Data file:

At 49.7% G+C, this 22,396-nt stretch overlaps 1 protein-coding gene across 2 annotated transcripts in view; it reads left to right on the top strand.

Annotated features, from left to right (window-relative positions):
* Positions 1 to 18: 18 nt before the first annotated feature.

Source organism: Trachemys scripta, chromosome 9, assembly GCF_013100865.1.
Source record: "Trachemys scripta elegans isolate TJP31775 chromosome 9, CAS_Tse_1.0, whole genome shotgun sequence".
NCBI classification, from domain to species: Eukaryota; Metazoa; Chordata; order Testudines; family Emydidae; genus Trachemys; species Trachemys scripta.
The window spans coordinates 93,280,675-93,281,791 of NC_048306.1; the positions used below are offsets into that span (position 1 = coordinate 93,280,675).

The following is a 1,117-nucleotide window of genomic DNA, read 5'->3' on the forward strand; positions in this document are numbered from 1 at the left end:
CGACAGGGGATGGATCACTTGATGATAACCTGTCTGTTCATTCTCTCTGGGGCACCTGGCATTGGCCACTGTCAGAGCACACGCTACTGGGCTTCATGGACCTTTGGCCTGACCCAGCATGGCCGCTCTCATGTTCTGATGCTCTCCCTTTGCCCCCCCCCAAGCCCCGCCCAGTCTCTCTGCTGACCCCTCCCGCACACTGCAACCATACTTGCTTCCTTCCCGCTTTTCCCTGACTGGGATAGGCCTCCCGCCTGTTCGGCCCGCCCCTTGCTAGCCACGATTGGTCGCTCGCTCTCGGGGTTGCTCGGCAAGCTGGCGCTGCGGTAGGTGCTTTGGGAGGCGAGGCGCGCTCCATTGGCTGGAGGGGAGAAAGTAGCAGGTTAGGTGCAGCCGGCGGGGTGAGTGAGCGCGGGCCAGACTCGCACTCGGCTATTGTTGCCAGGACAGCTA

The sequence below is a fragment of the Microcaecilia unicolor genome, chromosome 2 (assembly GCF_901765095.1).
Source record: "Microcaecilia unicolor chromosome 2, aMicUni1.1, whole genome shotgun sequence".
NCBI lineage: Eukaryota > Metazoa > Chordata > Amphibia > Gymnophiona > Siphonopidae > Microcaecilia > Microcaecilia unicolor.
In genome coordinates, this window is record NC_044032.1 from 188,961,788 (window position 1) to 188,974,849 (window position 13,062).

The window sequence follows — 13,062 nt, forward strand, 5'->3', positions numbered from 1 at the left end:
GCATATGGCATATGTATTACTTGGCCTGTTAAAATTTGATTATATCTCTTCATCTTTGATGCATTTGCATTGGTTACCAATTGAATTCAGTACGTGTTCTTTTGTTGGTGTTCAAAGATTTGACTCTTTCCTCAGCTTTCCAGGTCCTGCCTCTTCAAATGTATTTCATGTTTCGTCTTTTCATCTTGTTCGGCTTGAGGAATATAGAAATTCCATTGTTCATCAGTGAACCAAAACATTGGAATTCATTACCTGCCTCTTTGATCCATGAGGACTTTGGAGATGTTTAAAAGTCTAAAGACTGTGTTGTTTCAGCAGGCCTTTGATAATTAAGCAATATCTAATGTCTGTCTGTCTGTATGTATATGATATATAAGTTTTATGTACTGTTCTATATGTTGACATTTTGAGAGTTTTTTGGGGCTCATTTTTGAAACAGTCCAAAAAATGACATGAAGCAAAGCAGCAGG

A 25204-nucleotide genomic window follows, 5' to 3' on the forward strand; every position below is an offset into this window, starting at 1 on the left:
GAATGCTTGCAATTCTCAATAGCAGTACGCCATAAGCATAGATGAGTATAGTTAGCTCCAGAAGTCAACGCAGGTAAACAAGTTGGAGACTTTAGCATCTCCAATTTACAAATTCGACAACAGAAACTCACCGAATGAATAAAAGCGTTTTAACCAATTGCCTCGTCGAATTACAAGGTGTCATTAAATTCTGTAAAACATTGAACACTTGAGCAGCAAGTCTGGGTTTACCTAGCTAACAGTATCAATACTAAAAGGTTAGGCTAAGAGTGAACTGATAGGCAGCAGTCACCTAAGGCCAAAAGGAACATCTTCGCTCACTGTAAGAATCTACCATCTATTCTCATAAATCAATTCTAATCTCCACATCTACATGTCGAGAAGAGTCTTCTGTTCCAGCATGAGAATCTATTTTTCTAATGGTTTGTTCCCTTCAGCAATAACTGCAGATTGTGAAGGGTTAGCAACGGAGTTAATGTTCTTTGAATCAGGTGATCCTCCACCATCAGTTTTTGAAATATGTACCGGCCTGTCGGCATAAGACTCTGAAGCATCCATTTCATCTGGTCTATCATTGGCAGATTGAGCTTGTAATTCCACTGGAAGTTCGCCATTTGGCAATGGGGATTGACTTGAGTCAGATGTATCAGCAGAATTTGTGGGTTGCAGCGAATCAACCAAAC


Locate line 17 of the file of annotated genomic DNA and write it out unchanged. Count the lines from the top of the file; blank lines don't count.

GAATGCTTGCAATTCTCAATAGCAGTACGCCATAAGCATAGATGAGTATAGTTAGCTCCAGAAGTCAACGCAGGTAAACAAGTTGGAGACTTTAGCATCTCCAATTTACAAATTCGACAACAGAAACTCACCGAATGAATAAAAGCGTTTTAACCAATTGCCTCGTCGAATTACAAGGTGTCATTAAATTCTGTAAAACATTGAACACTTGAGCAGCAAGTCTGGGTTTACCTAGCTAACAGTATCAATACTAAAAGGTTAGGCTAAGAGTGAACTGATAGGCAGCAGTCACCTAAGGCCAAAAGGAACATCTTCGCTCACTGTAAGAATCTACCATCTATTCTCATAAATCAATTCTAATCTCCACATCTACATGTCGAGAAGAGTCTTCTGTTCCAGCATGAGAATCTATTTTTCTAATGGTTTGTTCCCTTCAGCAATAACTGCAGATTGTGAAGGGTTAGCAACGGAGTTAATGTTCTTTGAATCAGGTGATCCTCCACCATCAGTTTTTGAAATATGTACCGGCCTGTCGGCATAAGACTCTGAAGCATCCATTTCATCTGGTCTATCATTGGCAGATTGAGCTTGTAATTCCACTGGAAGTTCGCCATTTGGCAATGGGGATTGACTTGAGTCAGATGTATCAGCAGAATTTGTGGGTTGCAGCGAATCAACCAAAC